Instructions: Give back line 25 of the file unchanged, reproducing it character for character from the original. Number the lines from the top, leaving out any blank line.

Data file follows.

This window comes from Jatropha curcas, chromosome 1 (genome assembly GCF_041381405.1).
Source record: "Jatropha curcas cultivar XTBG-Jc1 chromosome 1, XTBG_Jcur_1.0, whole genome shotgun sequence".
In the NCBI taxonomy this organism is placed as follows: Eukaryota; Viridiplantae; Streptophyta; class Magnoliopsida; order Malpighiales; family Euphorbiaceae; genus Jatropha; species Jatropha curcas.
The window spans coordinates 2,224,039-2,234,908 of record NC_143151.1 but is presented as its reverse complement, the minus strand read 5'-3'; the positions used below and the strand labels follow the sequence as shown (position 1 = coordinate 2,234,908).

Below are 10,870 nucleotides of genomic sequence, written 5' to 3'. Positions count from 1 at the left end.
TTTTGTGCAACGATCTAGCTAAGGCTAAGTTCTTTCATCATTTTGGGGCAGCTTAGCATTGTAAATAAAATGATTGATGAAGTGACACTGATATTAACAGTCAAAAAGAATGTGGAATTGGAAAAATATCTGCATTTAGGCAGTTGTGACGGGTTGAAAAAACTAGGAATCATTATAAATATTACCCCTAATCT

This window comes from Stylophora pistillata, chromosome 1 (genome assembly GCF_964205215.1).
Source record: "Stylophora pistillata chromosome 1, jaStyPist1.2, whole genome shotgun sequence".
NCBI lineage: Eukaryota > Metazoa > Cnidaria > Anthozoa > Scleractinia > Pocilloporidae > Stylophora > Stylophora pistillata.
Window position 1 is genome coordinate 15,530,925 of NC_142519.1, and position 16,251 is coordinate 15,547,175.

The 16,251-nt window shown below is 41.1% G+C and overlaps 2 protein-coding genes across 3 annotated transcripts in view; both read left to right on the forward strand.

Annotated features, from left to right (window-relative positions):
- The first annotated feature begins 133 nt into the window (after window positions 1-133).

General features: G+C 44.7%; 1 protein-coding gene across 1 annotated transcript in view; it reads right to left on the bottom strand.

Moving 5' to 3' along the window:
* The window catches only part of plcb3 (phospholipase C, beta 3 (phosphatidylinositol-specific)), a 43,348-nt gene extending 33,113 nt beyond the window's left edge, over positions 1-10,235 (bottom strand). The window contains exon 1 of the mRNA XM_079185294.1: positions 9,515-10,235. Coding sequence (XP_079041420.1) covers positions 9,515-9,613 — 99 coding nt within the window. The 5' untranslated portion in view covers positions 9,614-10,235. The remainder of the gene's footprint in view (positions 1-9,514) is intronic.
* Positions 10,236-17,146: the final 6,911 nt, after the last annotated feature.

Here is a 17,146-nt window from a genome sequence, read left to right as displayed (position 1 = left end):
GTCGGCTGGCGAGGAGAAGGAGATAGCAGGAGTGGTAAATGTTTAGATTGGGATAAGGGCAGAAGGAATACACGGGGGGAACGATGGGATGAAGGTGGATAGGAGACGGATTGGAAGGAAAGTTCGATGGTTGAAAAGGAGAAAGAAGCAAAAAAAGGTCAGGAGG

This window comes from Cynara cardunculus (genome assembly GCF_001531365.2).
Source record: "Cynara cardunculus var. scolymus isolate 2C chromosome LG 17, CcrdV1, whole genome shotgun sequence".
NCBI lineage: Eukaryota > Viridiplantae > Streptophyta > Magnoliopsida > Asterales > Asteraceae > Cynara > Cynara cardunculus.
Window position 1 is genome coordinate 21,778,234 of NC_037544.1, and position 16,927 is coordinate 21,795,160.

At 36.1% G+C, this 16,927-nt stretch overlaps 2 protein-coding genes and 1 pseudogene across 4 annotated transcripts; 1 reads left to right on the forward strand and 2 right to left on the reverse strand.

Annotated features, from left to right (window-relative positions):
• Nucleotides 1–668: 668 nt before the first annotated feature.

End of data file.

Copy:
Annotated features, from left to right (window-relative positions):